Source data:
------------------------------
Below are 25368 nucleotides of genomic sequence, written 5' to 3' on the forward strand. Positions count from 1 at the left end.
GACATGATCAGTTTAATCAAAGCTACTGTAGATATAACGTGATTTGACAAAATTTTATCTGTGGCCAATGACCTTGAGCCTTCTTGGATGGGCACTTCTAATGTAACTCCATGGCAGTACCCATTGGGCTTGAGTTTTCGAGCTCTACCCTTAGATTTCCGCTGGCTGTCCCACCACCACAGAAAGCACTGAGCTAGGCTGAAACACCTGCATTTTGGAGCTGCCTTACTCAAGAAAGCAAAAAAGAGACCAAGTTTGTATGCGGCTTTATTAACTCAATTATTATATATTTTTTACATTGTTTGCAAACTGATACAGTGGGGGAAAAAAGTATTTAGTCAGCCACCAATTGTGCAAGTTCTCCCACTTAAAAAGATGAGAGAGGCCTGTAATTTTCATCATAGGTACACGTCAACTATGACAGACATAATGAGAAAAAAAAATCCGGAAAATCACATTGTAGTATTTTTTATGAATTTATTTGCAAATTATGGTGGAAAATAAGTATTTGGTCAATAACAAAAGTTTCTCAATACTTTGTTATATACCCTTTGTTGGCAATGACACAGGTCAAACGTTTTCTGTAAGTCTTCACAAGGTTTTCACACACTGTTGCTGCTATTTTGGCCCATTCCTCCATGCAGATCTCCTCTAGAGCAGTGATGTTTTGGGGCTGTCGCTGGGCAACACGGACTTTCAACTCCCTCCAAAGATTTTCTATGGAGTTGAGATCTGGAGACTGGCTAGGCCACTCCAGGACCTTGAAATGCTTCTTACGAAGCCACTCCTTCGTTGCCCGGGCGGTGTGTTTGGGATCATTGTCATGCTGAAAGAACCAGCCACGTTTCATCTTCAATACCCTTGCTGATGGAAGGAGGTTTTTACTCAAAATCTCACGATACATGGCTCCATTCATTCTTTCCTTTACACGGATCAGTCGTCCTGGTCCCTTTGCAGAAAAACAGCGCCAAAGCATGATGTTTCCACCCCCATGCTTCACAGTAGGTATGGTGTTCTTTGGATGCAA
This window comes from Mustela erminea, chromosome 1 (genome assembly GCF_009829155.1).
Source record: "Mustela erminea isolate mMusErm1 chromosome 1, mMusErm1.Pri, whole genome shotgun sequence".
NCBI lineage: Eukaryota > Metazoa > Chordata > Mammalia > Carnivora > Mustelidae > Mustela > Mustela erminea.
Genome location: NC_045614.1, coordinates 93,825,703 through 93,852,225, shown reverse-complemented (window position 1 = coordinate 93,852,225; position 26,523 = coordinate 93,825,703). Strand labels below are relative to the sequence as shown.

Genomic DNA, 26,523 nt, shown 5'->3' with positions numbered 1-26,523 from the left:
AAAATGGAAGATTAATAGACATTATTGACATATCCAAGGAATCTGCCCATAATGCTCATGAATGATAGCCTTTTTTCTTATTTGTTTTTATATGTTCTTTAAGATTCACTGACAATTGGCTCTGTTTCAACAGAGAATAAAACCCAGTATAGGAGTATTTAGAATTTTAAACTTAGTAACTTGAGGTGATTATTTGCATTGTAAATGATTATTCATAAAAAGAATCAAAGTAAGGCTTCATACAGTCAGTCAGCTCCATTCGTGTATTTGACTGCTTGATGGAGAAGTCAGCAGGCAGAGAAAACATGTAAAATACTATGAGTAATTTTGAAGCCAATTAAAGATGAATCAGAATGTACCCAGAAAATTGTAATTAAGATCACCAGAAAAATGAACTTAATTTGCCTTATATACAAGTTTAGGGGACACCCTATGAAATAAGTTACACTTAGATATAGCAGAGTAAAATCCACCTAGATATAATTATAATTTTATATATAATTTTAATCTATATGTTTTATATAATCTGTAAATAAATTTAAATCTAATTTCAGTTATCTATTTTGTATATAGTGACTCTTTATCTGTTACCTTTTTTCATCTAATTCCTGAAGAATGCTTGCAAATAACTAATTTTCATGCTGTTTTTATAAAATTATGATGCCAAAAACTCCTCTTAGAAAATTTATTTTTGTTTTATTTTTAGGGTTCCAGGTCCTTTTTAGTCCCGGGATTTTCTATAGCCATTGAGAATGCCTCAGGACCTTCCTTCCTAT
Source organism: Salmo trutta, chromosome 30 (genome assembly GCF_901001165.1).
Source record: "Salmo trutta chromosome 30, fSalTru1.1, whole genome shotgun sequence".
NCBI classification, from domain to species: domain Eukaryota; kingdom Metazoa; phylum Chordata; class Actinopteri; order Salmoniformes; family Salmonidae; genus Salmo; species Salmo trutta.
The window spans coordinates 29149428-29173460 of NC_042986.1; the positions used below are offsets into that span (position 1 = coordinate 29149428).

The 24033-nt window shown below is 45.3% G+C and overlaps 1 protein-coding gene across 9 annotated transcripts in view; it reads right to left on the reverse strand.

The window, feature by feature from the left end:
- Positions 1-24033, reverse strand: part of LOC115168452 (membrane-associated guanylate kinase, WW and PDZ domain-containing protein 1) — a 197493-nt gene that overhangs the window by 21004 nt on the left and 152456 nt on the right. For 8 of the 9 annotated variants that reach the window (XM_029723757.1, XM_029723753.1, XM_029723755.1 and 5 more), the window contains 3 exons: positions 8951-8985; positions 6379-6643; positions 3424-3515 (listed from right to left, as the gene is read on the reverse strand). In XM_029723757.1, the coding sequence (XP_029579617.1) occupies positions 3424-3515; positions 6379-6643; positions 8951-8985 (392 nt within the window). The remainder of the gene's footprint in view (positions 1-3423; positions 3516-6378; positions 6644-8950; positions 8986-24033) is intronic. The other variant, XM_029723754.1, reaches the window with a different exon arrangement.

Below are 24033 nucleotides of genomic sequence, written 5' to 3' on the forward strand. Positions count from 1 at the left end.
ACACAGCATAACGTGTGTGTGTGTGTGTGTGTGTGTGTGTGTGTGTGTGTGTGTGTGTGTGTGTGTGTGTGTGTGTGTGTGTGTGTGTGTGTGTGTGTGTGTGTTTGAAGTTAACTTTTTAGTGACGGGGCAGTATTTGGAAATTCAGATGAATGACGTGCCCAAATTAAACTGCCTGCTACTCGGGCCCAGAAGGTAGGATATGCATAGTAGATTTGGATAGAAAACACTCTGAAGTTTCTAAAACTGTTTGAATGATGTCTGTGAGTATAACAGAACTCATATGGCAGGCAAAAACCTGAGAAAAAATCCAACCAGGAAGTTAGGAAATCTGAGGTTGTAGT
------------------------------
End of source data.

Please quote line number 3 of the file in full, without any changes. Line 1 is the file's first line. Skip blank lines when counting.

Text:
This window comes from Mustela erminea, chromosome 1 (genome assembly GCF_009829155.1).